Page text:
One of the Asian nations is Thailand. Before visiting, you should familiarize yourself with the traditions, culture, and even the preferred attire of this nation. You should investigate not only Thailand but also other places before traveling. The coverage in that nation is unquestionably the most crucial factor you should investigate.
Therefore, when you pack your luggage, be sure to do some study on Thai people’s preferred attire. We’ll go through how to cover this correctly in Thailand in the paragraphs that follow.
History of Traditional Thai Dresses
Indian fashion had a significant impact on Thai apparel from the sixth to the thirteenth centuries during the Dvaravati Kingdom. Some of the fashion trends that inspired Thai culture included loincloths, gold necklaces, and metal belts.
The Khmer people had an impact on Thai fashion in the seventh century, which included shorter dresses and other clothing trends.
Traditional Thai Clothing: Chut Thai
Chut Thai for ladies is often composed of a PHA Chung hang or pha Nung, a shirt, and a PHA biang.
Pha Chung Hang (Chang Kben)
Pha Chung hangs wraparound garments for the lower body. Males and females alike can wear it. This baggy breeches-style garment used as pants is folded between the legs.
Pha Nung (Pha Sinh or pha thung)
A tube-shaped skirt encircled at the waist is known as a pha nung. Thai silk is typically used to make it.
Pha Biang (or Sabai)
A pha biang is a shawl-style breast covering or garment. It is a long, foot-wide piece of silk that is draped diagonally across the chest, tucking one end behind the back and concealing one shoulder. Both men and women can wear it.
Formal Thai National Costume
The official Thai national costume, also known as chut Thai Phra ratcha niyom (roughly, “Thai garment of royal approbation”), consists of numerous outfits made specifically for use as the national costume during formal events.
It was created in the mid-twentieth century. Thailand lacked a traditional dress for formal events until the 1960s. When King Bhumibol Adulyadej and Queen Sirikit traveled to Europe, this issue became apparent. There was no formal attire available for the royals to wear to numerous gatherings and events. The Queen toiled to create one back in Thailand, and in 1964, chut Thai Phra ratcha niyom was formed.
For separate events, there are eight distinct styles of national costumes for ladies.
Formal Chut Thai for Women
In the 1960s, Queen Sirikit created eight different forms of women’s ceremonial Thai national costumes. Both formal and casual events call for distinct attire.
- Chakri: one of Thailand’s most well-known traditional outfits
- Chakkraphat: formal attire for royal occasions
- Boromphiman: evening attire
- Siwalai: formal evening attire
- Amarin: evening dress for royals
- Chitlada: Daytime formal attire
- Ruean Ton: Thai women’s most casual attire
- Dusit: a modernized version of traditional Thai attire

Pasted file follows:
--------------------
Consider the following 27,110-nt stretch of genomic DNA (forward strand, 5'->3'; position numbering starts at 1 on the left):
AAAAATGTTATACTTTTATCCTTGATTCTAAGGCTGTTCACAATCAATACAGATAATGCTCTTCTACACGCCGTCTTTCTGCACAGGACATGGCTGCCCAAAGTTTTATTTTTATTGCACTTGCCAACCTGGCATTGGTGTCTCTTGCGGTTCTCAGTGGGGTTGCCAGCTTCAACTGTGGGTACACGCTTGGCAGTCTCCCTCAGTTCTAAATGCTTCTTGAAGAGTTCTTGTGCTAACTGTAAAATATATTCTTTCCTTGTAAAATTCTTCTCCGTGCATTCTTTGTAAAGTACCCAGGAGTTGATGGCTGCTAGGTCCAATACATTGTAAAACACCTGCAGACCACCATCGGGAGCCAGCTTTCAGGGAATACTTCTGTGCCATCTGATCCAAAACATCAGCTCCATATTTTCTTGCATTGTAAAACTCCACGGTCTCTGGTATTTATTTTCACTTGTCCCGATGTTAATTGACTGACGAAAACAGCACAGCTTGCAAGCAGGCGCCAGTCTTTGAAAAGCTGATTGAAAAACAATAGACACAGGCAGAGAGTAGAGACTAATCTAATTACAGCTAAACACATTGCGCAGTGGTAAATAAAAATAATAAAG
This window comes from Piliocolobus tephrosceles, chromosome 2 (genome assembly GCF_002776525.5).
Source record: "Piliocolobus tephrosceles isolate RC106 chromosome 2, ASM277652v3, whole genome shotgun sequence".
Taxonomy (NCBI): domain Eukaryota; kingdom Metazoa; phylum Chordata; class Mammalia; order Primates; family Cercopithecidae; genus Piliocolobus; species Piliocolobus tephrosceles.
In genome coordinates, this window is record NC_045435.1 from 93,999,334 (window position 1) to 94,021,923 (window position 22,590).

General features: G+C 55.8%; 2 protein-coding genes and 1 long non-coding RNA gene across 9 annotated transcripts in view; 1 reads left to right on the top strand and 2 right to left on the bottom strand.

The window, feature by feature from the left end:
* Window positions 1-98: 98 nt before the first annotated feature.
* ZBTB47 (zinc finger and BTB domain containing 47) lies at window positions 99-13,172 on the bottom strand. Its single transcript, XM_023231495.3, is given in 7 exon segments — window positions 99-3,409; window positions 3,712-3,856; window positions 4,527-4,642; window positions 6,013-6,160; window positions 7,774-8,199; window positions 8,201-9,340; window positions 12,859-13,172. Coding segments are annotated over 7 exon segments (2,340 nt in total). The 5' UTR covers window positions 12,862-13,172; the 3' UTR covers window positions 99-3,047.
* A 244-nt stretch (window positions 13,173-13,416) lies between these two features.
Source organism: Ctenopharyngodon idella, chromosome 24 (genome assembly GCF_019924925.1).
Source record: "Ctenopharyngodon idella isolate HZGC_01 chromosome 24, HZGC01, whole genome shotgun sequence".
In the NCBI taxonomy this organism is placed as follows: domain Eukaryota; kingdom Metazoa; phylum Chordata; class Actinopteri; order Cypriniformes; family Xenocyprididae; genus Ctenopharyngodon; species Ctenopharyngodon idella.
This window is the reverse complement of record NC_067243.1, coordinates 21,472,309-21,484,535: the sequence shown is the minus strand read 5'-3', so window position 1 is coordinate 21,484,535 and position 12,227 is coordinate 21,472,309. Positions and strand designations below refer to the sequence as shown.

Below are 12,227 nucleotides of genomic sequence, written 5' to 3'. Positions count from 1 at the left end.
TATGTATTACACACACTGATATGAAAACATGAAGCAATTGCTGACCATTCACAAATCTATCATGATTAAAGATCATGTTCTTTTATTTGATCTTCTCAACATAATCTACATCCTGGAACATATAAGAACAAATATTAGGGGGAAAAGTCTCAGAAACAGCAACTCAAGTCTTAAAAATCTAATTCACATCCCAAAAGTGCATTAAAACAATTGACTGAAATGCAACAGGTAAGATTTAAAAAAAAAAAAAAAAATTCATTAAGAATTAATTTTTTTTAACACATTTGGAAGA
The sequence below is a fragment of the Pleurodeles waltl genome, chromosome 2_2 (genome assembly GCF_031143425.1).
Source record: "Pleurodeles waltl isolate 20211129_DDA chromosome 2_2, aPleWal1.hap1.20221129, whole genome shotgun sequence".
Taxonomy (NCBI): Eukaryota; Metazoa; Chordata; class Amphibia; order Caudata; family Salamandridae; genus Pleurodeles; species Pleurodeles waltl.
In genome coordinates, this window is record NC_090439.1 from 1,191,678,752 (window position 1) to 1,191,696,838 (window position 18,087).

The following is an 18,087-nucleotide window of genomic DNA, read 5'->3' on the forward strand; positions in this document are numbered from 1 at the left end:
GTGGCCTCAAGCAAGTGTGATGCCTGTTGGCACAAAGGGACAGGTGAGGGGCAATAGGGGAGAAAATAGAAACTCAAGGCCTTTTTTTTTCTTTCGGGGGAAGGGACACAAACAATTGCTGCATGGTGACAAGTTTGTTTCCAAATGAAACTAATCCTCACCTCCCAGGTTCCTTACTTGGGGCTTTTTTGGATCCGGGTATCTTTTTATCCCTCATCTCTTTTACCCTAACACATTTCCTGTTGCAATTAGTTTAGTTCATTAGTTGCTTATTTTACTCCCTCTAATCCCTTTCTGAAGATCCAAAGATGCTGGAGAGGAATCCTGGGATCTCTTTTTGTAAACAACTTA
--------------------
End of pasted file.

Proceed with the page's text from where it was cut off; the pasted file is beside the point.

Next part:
Cover in various places
Street Wearing clothes are practically free in this nation, and everyone may dress whatever they like, but certain things are an existence that you should know about the attire these people wear.
Thailand is a bright, sweltering nation where the average high is between 27 and 35 degrees Celsius. Although short dresses are perfectly acceptable in terms of both law and culture, women must wear them over their shoulders, and strappy apparel is often less popular. In actuality, everyone in this nation dresses to fit their personality, and outfits that are overly revealing or have exposed shoulders do not benefit ladies here.
You may encounter people in various places of the city wearing unorthodox and quite exposed clothing who do not adhere to these guidelines. Or males riding a motorcycle without a shirt; however, these individuals are not regarded as respectable or decent in Thai society.
As a result, if you plan to visit this nation, it is best to follow these guidelines. You might be shocked to know that many traditional Thai people wear long-sleeved clothing and long pants in hot weather. The main purpose is to protect themselves from the sun and also like to dress respectfully and appropriately.
If ladies want to visit temples in Thailand, they should wear clothes with long sleeves. Also, their skirts or pants should be long. Tourists and female tourists can also use sarongs.
Do not practice yoga in front of temples with very thin clothes or naked.
Men and women must be fully clothed when entering temples. Men should wear shirts with sleeves (buttons closed) and fabric pants preferably, or at least shorts that are knee length.
Women should wear clothes that cover their upper body and shoulders, preferably fabric pants or skirts that are at least knee-length. You can use a shawl to see and enter the temple and wrap it around your head and shoulders or around your waist and bare parts of your body. This is usually the appropriate and customary dress for entering temples.
It is good for women to wear skirts or dresses below the knee.